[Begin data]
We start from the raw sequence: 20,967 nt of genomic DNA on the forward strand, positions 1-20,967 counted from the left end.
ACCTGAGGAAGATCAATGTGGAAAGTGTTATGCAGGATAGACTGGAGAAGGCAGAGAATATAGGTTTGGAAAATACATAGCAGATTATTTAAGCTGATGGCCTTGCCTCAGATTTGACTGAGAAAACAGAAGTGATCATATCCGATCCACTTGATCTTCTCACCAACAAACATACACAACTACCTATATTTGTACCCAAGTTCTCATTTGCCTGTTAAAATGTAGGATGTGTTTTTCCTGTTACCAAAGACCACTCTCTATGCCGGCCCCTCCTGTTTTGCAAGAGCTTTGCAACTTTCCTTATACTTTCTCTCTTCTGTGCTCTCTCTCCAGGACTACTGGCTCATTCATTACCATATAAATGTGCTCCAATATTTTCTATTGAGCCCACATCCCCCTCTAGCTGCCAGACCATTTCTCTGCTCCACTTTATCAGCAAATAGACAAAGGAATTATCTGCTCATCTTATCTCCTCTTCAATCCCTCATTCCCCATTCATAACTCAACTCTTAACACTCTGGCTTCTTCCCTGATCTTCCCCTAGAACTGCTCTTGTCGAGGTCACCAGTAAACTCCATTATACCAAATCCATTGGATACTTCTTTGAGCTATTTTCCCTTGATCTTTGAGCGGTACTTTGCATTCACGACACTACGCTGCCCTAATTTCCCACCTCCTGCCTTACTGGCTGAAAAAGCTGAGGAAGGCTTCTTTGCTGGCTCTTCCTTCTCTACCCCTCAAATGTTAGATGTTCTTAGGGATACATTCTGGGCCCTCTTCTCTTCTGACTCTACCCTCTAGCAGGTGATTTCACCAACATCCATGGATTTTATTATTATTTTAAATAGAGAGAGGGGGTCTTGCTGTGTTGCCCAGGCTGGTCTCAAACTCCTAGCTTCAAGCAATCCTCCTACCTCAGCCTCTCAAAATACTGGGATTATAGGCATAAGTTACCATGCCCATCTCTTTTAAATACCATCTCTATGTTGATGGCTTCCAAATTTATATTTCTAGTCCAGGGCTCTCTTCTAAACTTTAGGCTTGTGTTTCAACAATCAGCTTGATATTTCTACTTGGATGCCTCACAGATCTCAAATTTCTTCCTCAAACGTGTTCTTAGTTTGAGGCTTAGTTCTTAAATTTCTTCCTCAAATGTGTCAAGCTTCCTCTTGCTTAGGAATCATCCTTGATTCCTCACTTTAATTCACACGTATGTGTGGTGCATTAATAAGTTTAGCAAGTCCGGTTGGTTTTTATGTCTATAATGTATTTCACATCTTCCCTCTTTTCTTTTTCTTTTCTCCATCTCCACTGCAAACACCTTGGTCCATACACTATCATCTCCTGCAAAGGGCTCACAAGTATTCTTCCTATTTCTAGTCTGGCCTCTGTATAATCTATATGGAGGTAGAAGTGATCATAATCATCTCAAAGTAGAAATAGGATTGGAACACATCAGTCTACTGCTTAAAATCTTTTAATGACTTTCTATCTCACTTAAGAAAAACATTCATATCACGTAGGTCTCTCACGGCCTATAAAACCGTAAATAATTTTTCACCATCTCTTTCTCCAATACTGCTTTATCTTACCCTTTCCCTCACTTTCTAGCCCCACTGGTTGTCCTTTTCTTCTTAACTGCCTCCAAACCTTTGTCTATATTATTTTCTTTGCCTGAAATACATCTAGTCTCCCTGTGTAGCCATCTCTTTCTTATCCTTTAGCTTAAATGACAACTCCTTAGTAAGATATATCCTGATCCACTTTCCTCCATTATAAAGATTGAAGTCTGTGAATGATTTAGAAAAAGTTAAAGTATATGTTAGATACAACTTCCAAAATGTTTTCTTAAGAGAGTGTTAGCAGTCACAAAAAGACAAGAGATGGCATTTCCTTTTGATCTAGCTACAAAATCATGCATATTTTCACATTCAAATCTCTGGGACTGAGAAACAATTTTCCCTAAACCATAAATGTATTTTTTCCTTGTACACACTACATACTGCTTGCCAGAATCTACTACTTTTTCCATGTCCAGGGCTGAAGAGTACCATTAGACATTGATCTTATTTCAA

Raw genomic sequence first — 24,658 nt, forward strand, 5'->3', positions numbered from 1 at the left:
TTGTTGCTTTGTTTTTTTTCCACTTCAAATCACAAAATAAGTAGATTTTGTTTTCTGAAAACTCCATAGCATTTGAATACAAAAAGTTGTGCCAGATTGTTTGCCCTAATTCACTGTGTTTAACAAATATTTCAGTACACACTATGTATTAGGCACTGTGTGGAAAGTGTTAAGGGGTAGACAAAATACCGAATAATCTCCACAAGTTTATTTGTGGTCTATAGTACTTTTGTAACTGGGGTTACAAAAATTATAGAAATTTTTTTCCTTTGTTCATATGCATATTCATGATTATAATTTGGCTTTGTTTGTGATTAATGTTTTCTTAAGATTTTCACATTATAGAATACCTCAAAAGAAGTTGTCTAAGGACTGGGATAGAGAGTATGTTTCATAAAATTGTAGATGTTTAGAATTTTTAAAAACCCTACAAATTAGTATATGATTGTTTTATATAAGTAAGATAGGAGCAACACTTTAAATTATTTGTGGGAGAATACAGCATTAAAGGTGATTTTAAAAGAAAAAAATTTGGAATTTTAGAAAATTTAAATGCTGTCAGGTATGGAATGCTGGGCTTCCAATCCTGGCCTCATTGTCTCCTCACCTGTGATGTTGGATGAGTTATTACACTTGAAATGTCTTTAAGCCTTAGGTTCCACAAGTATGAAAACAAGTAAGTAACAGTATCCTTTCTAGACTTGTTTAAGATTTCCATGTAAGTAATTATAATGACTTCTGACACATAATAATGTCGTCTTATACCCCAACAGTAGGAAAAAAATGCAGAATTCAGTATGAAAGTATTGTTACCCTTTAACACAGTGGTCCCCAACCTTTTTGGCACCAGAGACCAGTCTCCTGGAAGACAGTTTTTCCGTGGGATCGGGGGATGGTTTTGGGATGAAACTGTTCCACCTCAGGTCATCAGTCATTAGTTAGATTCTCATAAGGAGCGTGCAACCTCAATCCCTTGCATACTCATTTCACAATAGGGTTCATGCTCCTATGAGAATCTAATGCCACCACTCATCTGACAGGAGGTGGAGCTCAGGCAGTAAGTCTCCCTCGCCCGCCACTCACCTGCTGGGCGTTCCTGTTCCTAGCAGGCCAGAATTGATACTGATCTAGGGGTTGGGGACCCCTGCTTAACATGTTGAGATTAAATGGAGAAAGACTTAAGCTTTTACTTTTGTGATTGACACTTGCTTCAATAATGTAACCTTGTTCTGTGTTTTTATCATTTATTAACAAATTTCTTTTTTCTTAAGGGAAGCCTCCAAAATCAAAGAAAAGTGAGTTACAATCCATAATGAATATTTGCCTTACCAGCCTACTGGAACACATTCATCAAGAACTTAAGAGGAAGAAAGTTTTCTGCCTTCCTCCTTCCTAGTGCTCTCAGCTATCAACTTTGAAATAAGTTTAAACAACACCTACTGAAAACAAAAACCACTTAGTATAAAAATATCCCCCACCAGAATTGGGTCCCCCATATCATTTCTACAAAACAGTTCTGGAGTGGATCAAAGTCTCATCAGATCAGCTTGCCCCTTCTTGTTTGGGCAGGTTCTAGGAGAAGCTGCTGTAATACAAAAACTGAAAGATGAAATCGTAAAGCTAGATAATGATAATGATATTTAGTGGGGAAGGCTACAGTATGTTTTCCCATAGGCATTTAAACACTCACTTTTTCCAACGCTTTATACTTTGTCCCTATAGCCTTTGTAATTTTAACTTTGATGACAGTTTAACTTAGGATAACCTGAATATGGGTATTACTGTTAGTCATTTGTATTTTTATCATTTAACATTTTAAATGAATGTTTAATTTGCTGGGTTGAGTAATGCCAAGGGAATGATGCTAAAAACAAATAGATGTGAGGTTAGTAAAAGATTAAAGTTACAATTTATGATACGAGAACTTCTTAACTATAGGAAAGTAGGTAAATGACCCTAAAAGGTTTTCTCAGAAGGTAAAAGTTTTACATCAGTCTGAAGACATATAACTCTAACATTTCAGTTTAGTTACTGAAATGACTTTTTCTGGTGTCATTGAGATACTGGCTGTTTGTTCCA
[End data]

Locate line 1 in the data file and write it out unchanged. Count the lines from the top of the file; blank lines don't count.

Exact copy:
We start from the raw sequence: 20,967 nt of genomic DNA on the forward strand, positions 1-20,967 counted from the left end.